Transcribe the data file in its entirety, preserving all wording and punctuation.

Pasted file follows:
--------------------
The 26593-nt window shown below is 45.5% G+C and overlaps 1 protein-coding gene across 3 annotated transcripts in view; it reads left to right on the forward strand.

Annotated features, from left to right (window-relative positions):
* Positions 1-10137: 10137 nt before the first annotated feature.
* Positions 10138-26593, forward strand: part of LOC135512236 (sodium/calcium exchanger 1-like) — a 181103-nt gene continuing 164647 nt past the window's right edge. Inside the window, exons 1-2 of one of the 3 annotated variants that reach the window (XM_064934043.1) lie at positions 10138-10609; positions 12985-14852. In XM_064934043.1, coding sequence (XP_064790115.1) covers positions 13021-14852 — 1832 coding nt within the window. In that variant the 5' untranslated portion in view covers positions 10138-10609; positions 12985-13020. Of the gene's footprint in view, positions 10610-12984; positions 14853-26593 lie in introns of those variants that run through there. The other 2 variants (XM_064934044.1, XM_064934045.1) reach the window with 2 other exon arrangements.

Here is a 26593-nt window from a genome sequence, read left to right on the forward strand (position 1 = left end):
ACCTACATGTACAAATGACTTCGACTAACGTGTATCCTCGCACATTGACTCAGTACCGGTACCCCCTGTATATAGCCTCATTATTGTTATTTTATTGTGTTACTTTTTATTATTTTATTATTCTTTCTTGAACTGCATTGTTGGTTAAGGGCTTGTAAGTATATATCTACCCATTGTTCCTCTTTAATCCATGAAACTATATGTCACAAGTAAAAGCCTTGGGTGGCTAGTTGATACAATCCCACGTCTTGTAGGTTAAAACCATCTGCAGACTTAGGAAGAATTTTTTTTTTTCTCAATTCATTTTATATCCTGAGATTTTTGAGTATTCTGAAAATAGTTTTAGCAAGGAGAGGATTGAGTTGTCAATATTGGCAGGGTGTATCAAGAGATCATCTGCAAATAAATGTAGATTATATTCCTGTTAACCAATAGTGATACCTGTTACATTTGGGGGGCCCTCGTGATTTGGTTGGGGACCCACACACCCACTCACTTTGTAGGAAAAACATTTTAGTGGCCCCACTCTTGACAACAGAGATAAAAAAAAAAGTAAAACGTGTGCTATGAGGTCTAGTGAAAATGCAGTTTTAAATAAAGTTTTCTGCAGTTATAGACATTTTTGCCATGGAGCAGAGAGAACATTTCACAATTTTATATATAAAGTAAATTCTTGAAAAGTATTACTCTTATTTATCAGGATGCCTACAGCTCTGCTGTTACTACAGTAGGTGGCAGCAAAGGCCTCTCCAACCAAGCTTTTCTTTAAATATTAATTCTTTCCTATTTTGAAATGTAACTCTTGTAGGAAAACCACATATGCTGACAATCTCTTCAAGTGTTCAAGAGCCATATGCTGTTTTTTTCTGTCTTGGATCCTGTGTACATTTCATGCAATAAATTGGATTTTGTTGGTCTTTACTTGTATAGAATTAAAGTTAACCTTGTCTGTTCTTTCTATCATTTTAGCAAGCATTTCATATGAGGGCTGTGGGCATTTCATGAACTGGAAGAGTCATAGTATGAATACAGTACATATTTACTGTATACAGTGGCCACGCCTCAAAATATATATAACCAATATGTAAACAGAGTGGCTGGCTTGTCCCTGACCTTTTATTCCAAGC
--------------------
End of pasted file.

The 26593-nt window shown below is 45.5% G+C and overlaps 1 protein-coding gene across 3 annotated transcripts in view; it reads left to right on the forward strand.

Annotated features, from left to right (window-relative positions):
* Positions 1-10137: 10137 nt before the first annotated feature.
* Positions 10138-26593, forward strand: part of LOC135512236 (sodium/calcium exchanger 1-like) — a 181103-nt gene continuing 164647 nt past the window's right edge. Inside the window, exons 1-2 of one of the 3 annotated variants that reach the window (XM_064934043.1) lie at positions 10138-10609; positions 12985-14852. In XM_064934043.1, coding sequence (XP_064790115.1) covers positions 13021-14852 — 1832 coding nt within the window. In that variant the 5' untranslated portion in view covers positions 10138-10609; positions 12985-13020. Of the gene's footprint in view, positions 10610-12984; positions 14853-26593 lie in introns of those variants that run through there. The other 2 variants (XM_064934044.1, XM_064934045.1) reach the window with 2 other exon arrangements.

Here is a 26593-nt window from a genome sequence, read left to right on the forward strand (position 1 = left end):
ACCTACATGTACAAATGACTTCGACTAACGTGTATCCTCGCACATTGACTCAGTACCGGTACCCCCTGTATATAGCCTCATTATTGTTATTTTATTGTGTTACTTTTTATTATTTTATTATTCTTTCTTGAACTGCATTGTTGGTTAAGGGCTTGTAAGTATATATCTACCCATTGTTCCTCTTTAATCCATGAAACTATATGTCACAAGTAAAAGCCTTGGGTGGCTAGTTGATACAATCCCACGTCTTGTAGGTTAAAACCATCTGCAGACTTAGGAAGAATTTTTTTTTTTCTCAATTCATTTTATATCCTGAGATTTTTGAGTATTCTGAAAATAGTTTTAGCAAGGAGAGGATTGAGTTGTCAATATTGGCAGGGTGTATCAAGAGATCATCTGCAAATAAATGTAGATTATATTCCTGTTAACCAATAGTGATACCTGTTACATTTGGGGGGCCCTCGTGATTTGGTTGGGGACCCACACACCCACTCACTTTGTAGGAAAAACATTTTAGTGGCCCCACTCTTGACAACAGAGATAAAAAAAAAAGTAAAACGTGTGCTATGAGGTCTAGTGAAAATGCAGTTTTAAATAAAGTTTTCTGCAGTTATAGACATTTTTGCCATGGAGCAGAGAGAACATTTCACAATTTTATATATAAAGTAAATTCTTGAAAAGTATTACTCTTATTTATCAGGATGCCTACAGCTCTGCTGTTACTACAGTAGGTGGCAGCAAAGGCCTCTCCAACCAAGCTTTTCTTTAAATATTAATTCTTTCCTATTTTGAAATGTAACTCTTGTAGGAAAACCACATATGCTGACAATCTCTTCAAGTGTTCAAGAGCCATATGCTGTTTTTTTCTGTCTTGGATCCTGTGTACATTTCATGCAATAAATTGGATTTTGTTGGTCTTTACTTGTATAGAATTAAAGTTAACCTTGTCTGTTCTTTCTATCATTTTAGCAAGCATTTCATATGAGGGCTGTGGGCATTTCATGAACTGGAAGAGTCATAGTATGAATACAGTACATATTTACTGTATACAGTGGCCACGCCTCAAAATATATATAACCAATATGTAAACAGAGTGGCTGGCTTGTCCCTGACCTTTTATTCCAAGC